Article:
Olympics officials killed by woman bomber

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A Somalian woman suicide bomber killed at least 10 people, including two of the country’s top sports officials, during a ceremony at its national theatre.

The explosion happened as Somali Prime Minister Abdiweli Mohamed Ali was standing at the podium to deliver a speech, but he escaped unharmed. The attack came as the capital, Mogadishu, was starting to resume a normal life after 20 years of chaos.

Fighters belonging to an Islamist group, al-Shabab, were pushed out of the capital in August by African Union and government troops. The national theatre reopened for the first time in 20 years on March 19 with a concert featuring musicians playing guitars and drums. The latest ceremony was held to mark the first anniversary of a national TV station.

The president of Somalia’s Olympic committee and the president of its soccer federation were among the dead.

“The blast happened as musicians were singing and spectators were clapping for them,” said Salah Jimale, who was at the theatre but suffered only scratches.

“Huge smoke made the whole scene go dark. People screamed and soldiers suddenly started opening fire at the gate. Some wounded people escaped and ran away.”

The International Olympic Committee said it was “shocked to hear of the terrorist attack that took the lives of the president of the Somali Olympic Committee Aden Yabarow Wiish and Somali Football Federation chief Said Mohamed Nur.

“Both men were engaged in improving the lives of Somalian people through sport and we strongly condemn such an act of barbarism. Our thoughts are with the Somalian sporting community who lost two great leaders and with the families of the victims.”

Outside the theatre, nervous soldiers fired into the air to disperse shocked crowds.

A period of relative peace had descended on Mogadishu after al-Shabab left, allowing sports leagues, restaurants and even a little night life to flourish. Despite those advances, al-Shabab has continued to carry out suicide and roadside bomb attacks, sometimes with devastating effect. Last October militants detonated a truck loaded with fuel drums at a government ministry gate, killing more than 100 people.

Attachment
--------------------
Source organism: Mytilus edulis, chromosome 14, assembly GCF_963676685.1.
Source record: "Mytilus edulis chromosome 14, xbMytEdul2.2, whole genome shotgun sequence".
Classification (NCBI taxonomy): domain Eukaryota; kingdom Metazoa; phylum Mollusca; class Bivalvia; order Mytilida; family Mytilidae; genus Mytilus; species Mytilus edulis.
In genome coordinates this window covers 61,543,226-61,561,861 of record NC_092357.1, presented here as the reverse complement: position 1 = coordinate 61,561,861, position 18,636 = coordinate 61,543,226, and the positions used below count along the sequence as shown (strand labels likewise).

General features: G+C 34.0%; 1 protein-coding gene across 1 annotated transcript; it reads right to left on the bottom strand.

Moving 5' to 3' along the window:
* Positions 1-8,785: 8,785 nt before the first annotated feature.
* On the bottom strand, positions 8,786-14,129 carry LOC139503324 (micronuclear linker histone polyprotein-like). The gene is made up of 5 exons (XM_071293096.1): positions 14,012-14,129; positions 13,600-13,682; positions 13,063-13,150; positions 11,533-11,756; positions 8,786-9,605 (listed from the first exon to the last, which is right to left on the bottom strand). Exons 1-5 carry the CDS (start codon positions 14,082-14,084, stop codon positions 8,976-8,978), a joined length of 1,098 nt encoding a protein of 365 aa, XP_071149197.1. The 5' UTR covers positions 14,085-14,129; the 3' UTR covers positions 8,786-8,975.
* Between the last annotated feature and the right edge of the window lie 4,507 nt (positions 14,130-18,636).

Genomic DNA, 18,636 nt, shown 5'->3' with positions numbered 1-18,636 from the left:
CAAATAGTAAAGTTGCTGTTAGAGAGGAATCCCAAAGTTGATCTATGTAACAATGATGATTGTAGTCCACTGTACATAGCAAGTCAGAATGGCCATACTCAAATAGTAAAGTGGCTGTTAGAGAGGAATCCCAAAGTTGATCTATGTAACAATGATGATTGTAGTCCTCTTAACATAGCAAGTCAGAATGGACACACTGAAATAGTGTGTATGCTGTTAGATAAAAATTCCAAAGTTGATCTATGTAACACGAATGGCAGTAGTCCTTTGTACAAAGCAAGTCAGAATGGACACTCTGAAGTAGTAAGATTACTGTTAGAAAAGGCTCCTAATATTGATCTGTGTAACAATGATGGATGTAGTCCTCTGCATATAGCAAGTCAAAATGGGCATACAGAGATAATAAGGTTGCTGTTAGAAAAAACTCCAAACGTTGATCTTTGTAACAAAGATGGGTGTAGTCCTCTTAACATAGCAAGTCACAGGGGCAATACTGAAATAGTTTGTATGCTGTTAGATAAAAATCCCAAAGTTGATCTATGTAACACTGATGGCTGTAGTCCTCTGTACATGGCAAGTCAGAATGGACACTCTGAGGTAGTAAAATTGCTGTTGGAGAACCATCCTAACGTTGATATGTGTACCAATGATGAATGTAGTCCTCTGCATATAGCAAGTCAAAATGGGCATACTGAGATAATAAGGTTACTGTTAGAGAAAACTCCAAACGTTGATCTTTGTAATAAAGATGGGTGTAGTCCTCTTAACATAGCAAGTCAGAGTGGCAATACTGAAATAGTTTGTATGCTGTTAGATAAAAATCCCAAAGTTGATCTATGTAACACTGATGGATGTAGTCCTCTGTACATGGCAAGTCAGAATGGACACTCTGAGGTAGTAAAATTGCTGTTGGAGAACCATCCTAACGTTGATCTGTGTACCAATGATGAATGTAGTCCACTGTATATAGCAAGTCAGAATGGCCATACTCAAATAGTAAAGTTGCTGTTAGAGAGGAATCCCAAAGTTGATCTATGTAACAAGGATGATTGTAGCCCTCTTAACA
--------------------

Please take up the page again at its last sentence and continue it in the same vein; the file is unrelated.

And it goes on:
Prime Minister David Cameron has condemned the attack and said his thoughts were with the families of those killed in the “mindless violence”.

Mr Cameron said it was a “difficult moment” for the Olympic team, which will compete at the 2012 Games, but he hoped they would “unite the country” behind their efforts in London.

Mr Cameron said: “I am deeply shocked by the sickening attack on the Somali National Theatre in Mogadishu today.

“I utterly condemn the action of these terrorists who have shown complete disregard for the lives of the Somali people and for their desire to bring back normal daily life in Mogadishu.

“And my thoughts are with the families and friends of all those who have been killed or injured in this mindless violence.”

Mr Cameron said: “At the London Conference on Somalia in February, the international community came together to back the efforts of the Somali people in building a new future for their country.

“So let us be absolutely clear today. Terrorists and violent extremists have no part in that future.”